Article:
Monday, 10 September 2012 10:02

Obama, Biden vs. Romney, Ryan: A divided nation debates presidential leadership

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romney-obama-smallThe show that is called the national party conventions is now over.  And a show is just what it was.  The Democrats and the Republicans each have their candidates for President and Vice-President.  The conventions are not designed to convince the convention goers whom to vote for.  They already know how they are going to vote.  As a decision making process the conventions are a thing of the past.  The outcome is already determined.  Rather it is a huge campaign commercial designed to sway voters to their side.  In reality the conventions don’t succeed at doing that either, but they are still a show nonetheless.

You would think that the President himself is capable of making his own argument as to why he should be re-elected.  That is why I thought it was quite interesting that President Obama brought Bill Clinton in to make the case for his re-election.   To say that Clinton upstaged Obama is an understatement.  But the appearance of Bill Clinton makes it very clear that the Obama campaign believes it is in trouble.  It also makes clear that the campaign does not believe that the President himself can win the campaign.  The strategy is obvious that he will rely on surrogates like Bill Clinton to save his presidency.  The campaign is in deep trouble, and it will pull out all of the stops to win.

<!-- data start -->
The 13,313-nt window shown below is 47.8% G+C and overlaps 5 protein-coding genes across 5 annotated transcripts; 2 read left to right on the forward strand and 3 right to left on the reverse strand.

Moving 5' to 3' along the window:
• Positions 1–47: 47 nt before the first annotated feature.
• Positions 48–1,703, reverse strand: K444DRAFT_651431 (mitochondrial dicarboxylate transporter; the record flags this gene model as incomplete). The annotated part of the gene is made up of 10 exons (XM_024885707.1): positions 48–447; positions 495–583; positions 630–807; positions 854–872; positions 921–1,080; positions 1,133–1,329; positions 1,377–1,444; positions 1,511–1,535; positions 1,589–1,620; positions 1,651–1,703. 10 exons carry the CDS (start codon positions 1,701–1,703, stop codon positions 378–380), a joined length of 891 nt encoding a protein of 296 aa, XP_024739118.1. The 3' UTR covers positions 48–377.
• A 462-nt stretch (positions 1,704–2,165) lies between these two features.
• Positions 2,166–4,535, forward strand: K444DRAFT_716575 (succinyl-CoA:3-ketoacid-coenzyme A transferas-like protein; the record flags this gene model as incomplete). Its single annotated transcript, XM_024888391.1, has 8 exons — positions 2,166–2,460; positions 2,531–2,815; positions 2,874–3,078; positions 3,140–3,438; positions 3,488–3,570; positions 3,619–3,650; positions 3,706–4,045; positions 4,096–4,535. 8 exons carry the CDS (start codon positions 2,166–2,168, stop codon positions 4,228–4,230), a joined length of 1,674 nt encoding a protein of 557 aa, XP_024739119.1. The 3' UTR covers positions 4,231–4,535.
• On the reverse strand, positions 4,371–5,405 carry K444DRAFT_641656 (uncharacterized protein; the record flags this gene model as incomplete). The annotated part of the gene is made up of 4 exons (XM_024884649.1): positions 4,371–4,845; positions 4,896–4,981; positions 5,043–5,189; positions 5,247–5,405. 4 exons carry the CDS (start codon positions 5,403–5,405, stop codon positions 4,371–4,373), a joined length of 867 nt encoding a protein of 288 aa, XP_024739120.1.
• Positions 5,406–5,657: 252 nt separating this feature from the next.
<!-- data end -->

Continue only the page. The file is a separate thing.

Both campaigns now shift into overdrive with less than two months to go before Election Day and the candidates are in a dead heat.

In typical elections such a tie would not bode well for the incumbent and as such should not be a good sign for Barack Obama.  Undecided voters usually break in favor of the challenger.  But I believe this election is different because we have never had a race for President when the country was so divided.  According to numerous nationwide surveys about half of decided voters are content with the status quo and President Obama.  For this reason President Obama is anything but an underdog.  This is not to say that he will win the election.  Rather it is to say that despite the poor state of the economy, high unemployment, the fewest number of people in the workforce since the early 80’s, and his unpopular policies, like Obama Care, the President can still win re-election anyway.

Mitt Romney, however, has a tough task ahead of him too.  In the decided states, those states that are expected to vote Democrat or Republican no matter what, Obama has a healthy lead in the electoral college vote.  This means that in the toss-up states, states like Florida, Ohio, Virginia, Colorado, and a handful of others, Romney must come close to a sweep to win the election.  To win,  the Romney campaign will also target a handful of other states that it thinks it can turn around.  These would include states that George Bush carried in 2004 against John Kerry.  But to win Romney must turn several states around or come close to a sweep of the “swing states” and a surprise here or there.  This is a tall order.